Question:   A church allows its assistant pastor to live in the parsonage in lieu of giving him a cash salary. Because his salary would be less than the rental value of the property, he pays the difference to the church as rent each month. What is the proper tax treatment to the pastor of the parsonage in lieu of cash compensation? Will the church have to begin paying property taxes? Answer: The value of the partially rent-free housing in lieu of salary is subject to SE tax, but not income tax for the minister. Additionally, because he is a church employee, the property will not be placed back on the real estate tax roll, so the church will continue to enjoy its property tax exemption. For further information about property tax exemptions for church property, type "property tax" into this blog's search window.

Parsonage Rental to Church Employee at Below Fair Rental Value

Question:   A church has an unoccupied parsonage which it would like to rent at below market value to a non-ministerial employee of the church. How should the church treat this arrangement for tax purposes? Answer: As long as this arrangement is not a condition of employment, the difference between market value and the amount of the rental payments must be reported as compensation on Form W-2 , subject to income and FICA taxes. This does not qualify as a housing allowance because the employee is not a minister.     If the employee were required by the church to live on the premises, the church could rent the parsonage to him at below market value (or provide it free of cost)  with no tax consequences. For example, if the church custodian is required to live on the premises and be on call around the clock, housing provided by the church would not be considered additional income. According to IRS Publication 525, lodging is nontaxable to an employee if it is "a. Furnish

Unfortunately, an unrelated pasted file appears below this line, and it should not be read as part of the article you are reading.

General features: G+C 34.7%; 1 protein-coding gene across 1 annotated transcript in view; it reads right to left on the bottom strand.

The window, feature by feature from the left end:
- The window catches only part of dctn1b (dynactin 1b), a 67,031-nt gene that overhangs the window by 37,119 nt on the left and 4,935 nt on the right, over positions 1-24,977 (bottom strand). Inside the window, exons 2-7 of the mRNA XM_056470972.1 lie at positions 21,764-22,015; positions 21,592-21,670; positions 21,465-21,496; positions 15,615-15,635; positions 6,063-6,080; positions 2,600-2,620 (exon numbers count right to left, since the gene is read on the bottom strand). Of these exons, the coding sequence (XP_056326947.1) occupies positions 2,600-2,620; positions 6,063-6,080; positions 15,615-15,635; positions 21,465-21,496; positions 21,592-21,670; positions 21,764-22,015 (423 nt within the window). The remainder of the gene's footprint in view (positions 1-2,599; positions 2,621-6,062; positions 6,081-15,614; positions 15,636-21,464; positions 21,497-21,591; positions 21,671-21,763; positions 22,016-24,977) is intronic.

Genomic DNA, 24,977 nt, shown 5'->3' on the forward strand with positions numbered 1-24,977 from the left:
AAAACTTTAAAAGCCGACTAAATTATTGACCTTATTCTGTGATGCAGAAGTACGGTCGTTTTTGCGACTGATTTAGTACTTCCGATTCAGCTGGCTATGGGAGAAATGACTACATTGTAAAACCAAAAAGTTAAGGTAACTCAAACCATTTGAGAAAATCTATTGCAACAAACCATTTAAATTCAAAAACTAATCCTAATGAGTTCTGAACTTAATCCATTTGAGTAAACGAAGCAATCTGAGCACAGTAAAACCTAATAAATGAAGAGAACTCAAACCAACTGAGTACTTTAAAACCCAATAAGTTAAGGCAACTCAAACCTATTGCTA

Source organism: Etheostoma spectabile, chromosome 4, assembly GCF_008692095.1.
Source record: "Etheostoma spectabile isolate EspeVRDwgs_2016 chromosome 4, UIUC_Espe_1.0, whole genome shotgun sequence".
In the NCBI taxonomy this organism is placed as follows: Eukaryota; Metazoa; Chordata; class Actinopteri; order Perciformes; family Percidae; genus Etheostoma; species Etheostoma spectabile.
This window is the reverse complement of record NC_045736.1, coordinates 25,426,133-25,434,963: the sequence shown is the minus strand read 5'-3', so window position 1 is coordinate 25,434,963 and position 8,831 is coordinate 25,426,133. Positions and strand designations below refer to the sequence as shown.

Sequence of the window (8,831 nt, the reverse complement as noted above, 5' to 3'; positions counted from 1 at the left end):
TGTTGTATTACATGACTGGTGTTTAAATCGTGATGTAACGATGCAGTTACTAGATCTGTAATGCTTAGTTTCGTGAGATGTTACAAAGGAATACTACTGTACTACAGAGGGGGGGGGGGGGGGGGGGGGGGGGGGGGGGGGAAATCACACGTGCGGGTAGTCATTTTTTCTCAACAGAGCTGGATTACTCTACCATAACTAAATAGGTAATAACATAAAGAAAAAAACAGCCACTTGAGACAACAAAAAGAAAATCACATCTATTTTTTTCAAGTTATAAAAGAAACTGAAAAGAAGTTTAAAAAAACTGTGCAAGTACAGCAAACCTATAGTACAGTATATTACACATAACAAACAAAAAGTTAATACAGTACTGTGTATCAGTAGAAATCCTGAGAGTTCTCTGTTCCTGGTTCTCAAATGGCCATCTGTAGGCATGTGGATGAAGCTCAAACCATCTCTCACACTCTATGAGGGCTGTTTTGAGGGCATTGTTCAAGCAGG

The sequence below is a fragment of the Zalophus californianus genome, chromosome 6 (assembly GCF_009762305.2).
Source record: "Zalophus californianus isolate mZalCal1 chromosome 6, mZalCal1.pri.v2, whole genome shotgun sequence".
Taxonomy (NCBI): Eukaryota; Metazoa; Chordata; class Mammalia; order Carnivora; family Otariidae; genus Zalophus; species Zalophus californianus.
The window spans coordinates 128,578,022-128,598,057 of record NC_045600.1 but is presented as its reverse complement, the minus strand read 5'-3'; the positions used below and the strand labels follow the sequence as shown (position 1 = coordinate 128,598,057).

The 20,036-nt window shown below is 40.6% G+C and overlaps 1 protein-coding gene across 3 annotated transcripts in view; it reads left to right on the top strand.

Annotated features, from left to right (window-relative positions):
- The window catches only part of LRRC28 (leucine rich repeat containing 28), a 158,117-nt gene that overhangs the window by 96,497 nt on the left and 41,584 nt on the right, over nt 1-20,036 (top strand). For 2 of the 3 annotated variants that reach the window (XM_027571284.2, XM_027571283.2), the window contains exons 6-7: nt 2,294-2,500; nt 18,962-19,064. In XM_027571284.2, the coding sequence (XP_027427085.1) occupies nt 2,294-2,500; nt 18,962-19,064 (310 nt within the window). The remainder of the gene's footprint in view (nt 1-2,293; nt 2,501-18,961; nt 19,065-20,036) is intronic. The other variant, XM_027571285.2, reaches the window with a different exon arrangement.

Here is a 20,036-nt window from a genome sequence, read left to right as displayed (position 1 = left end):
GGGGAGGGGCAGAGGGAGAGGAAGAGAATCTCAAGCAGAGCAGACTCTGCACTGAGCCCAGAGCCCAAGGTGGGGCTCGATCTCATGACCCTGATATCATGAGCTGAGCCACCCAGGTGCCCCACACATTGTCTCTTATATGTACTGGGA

HRAs and Health Insurance Premiums Credit

Question:   What should a church do to establish a Health Reimbursement Arrangement to pay for the pastor's personal health insurance premiums? Answer: In the current health insurance climate of high premiums and reduced benefits, many churches have decided to radically change their benefit packages. One of those solutions has been to establish a Health Reimbursement Arrangement (HRA) for their pastor. The following link to our website seeks to provide helpful information.   Health Reimbursement Arrangement Help Further, many of these same churches have also qualified for the Credit for Small Employer Health Insurance Premiums. More information on this credit is also available within the following May 2011 blog post.   Small Business Health Care Tax Credit

Direct Payment of Pastor's Housing Expenses

Question:   A church pay s the rent to its pastor's landlord each month. Do the rental payments qualify for housing allowance? Are the utilities also considered housing allowance if paid directly by the church ? Answer: Generally, it is irrelevant whether a church pays its minister’s housing expenses directly or designates a portion of his compensation as housing allowance for his personal payment of these expenses. We say “generally” because at least one state (P ennsylvania) permits only direct payment of housing expenses in order to enjoy tax free status.